You are not fighting back, but neither are you meekly taking it. You are asking for more!  You may get it or you may not, but either way you’ve made a point or two. You are not exactly what they think you are, and you know it; you are a person, and deserve more equal treatment and respect as a person; you are aware of the truth behind the fraud. You know they also are not who they think they are.

You are amplifying awareness of, and insulting, their bullying behavior and the system that allows it. And you are demonstrating  respect for yourself and for others similarly mistreated.


SO if my take is accurate:

1. Jesus insists on integrity and justice.

And the pursuit of those values often precipitates conflict with powers and customs, and often requires deliberate resistance.

2. But Jesus also insists on non-violence.

The point is, we can often (always?) be both a) non-violent and b) resistant, cheeky, or openly subversive. We can be non-violent and still act and speak in ways that resist and undermine falsehood and unjust power. And that, I believe, is a good part of what Jesus is after in this short teaching. Christians clearly have a role to play in exposing and resisting evil.


See Jesus and Nonviolence, by Walter Wink.

Walter Wink treats most of these issues in this excellent little book Fortress Press, 2003. It’s a very easy read, but a substantial survey of the issues both historically and theologically – quite an achievement in such a small space! I highly recommend it.

From Jan, 2005. Edited, 2016, 2023.

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  • “Morality” is not a specific concept that can be considered any kind of a qualification. It is a very relative thing that each individual sees according to his or her own beliefs. Some like to believe in a “universal morality” that everyone should follow, but these individuals are usually more interested in forcing their beliefs on others than actually seeking anything “universal”. A few beliefs may be common enough to be considered “universal”, but even with those there are gray areas.

    Murder, “Thou shall not kill”, is a good example. We all agree that killing other people is wrong, but may support it as a necessity in preventing crime, or in war. What about euthanasia? The whole abortion debate also centers on this. Killing children is generally considered bad, but is a fetus a child? Some believe it is, others don’t. There is a lot of gray in this issue, which would at first glance appear very black and white.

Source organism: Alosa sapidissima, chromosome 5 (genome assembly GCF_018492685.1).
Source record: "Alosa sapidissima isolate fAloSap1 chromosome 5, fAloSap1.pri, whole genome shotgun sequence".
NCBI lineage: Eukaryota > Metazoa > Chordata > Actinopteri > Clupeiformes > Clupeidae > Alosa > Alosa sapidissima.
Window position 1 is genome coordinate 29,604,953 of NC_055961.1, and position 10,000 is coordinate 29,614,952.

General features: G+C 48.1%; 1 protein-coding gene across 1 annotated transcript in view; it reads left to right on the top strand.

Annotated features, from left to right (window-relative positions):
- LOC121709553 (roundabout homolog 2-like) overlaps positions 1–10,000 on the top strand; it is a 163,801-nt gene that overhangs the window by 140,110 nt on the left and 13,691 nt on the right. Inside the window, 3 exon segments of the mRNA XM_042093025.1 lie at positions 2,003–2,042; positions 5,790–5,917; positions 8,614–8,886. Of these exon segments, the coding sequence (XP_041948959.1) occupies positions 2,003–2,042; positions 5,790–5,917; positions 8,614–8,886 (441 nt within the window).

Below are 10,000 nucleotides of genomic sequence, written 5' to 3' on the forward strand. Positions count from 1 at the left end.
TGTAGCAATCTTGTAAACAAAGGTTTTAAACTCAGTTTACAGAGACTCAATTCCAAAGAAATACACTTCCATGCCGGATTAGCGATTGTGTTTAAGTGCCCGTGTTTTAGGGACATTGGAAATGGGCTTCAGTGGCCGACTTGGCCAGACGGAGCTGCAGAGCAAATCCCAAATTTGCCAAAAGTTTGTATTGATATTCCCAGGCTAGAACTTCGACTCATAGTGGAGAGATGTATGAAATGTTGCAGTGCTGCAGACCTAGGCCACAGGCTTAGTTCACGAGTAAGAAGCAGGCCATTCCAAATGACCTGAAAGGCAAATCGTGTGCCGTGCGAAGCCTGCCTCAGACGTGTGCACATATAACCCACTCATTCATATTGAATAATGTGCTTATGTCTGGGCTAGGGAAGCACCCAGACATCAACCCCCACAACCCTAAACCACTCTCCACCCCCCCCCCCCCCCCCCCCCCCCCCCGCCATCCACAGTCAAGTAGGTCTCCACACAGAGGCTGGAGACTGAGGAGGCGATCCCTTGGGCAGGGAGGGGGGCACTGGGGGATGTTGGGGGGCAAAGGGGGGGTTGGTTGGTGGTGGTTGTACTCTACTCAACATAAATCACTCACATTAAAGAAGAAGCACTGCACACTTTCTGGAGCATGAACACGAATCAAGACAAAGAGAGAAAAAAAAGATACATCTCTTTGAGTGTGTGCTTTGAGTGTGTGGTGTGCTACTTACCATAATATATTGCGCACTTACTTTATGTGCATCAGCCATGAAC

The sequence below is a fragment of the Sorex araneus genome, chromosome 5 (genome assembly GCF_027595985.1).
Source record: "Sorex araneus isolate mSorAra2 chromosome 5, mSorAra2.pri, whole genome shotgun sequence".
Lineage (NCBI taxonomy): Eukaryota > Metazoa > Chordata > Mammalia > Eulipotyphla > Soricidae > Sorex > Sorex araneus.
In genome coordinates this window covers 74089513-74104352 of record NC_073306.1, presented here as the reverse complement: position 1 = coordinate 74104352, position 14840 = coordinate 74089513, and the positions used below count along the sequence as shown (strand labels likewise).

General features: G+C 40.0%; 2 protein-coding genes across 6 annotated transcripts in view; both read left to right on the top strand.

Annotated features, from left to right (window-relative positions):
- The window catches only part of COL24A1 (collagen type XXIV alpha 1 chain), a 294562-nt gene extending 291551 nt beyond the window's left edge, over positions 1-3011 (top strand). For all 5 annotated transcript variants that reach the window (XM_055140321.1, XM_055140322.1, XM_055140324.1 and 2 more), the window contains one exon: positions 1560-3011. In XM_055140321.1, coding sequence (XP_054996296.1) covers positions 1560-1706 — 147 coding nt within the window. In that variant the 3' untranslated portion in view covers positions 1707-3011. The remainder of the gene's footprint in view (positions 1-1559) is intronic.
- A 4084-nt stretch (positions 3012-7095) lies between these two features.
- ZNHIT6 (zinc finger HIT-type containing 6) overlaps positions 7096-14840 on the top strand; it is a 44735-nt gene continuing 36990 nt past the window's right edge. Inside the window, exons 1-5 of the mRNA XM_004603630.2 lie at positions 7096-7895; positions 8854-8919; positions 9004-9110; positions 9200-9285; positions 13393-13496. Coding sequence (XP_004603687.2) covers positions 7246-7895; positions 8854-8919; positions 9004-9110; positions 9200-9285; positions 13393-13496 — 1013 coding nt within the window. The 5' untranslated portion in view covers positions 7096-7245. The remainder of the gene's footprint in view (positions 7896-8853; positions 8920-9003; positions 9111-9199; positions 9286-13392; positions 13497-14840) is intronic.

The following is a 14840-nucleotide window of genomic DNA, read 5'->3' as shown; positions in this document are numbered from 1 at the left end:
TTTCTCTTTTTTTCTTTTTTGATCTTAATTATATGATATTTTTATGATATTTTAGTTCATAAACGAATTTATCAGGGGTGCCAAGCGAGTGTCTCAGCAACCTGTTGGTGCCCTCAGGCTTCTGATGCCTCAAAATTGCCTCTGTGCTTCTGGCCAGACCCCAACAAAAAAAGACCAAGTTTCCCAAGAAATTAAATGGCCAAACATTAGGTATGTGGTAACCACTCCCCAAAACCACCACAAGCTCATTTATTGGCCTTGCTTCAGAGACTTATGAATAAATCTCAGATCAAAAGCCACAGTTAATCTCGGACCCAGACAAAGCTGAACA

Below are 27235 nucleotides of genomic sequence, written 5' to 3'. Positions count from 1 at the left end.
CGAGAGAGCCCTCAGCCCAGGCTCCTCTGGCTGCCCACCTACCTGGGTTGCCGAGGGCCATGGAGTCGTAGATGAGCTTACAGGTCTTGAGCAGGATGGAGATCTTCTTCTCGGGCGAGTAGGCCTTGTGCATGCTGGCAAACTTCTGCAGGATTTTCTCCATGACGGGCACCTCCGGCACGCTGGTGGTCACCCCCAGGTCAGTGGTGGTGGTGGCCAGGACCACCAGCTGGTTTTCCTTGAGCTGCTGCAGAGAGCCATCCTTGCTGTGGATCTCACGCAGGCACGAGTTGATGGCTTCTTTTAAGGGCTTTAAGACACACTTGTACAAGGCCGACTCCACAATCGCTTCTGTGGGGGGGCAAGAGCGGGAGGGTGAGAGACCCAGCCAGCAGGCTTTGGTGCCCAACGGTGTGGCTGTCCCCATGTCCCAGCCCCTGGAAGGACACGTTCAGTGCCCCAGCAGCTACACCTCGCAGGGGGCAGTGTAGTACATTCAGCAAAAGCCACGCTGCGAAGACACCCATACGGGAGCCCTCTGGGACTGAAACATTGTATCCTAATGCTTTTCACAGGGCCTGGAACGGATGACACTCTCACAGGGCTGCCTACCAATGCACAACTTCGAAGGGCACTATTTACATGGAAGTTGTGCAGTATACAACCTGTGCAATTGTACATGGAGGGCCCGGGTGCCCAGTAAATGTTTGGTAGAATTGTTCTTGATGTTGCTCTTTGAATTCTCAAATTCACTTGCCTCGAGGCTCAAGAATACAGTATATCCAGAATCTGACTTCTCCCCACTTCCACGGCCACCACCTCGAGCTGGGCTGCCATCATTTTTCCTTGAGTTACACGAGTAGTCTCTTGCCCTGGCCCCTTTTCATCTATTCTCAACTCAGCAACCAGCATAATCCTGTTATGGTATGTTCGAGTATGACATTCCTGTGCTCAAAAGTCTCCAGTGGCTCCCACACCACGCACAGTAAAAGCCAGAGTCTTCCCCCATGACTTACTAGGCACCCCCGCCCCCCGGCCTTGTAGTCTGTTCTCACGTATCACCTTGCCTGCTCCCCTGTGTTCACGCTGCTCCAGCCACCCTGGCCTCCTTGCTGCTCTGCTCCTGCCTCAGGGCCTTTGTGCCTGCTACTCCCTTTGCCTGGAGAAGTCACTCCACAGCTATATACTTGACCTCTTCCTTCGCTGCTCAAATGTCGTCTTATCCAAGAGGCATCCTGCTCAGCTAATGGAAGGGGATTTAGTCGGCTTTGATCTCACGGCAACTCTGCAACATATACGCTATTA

Individual issues can be discussed, but morality, as a general concept, means whatever an individual believes it does, and his morality may differ from yours.

  • government should have no violence since they are put there to govern us with morality by: Hannah Jill of Philippines

  • Yes, I like that story. It shows where the moral commitment of the Danish people really was, and just how effective that kind of mass activity – with wide-ranging unity of commitment – can be. I’d call that one “non-violent resistance.”

    Passivism -> being passive?

    Pacifism -> (peace-ism?) being against war, even to the point of refusing to fight or to support war efforts

    Non-violence -> commitment to not use violence

    Non-violent resistance -> deliberate actions to resist unjust actions by the government or other entities, but with a commitment not to use violence even when it is used against you. This was the mode of operation of Gandhi and of Martin Luther King and many others around the world in the last couple of decades.

    Some very important and interesting ideas!

  • We don’t often think of passivism as active. I read an essay in college that has always stayed with me. It was about Denmark and the Jews in WWII. The nazis invaded and demanded that all Jews wear yellow stars (to make them easier to identify and isolate them from the rest of the citizens). This was their modus operandi everywhere they went.

    King Christian of Denmark stumped them, however. He issued an edict that *all* of Denmark’s citizens (the royal family included) would wear yellow stars. The nazis knew the king was not a Jew. They were thrown into confusion as to who the actual Jews were. Every time they attempted to isolate the Jews, the king took up their cause. The nazis eventually gave up and pulled out of Denmark. Nary a shot was fired.

    Being a passivist requires a person be very clever sometimes.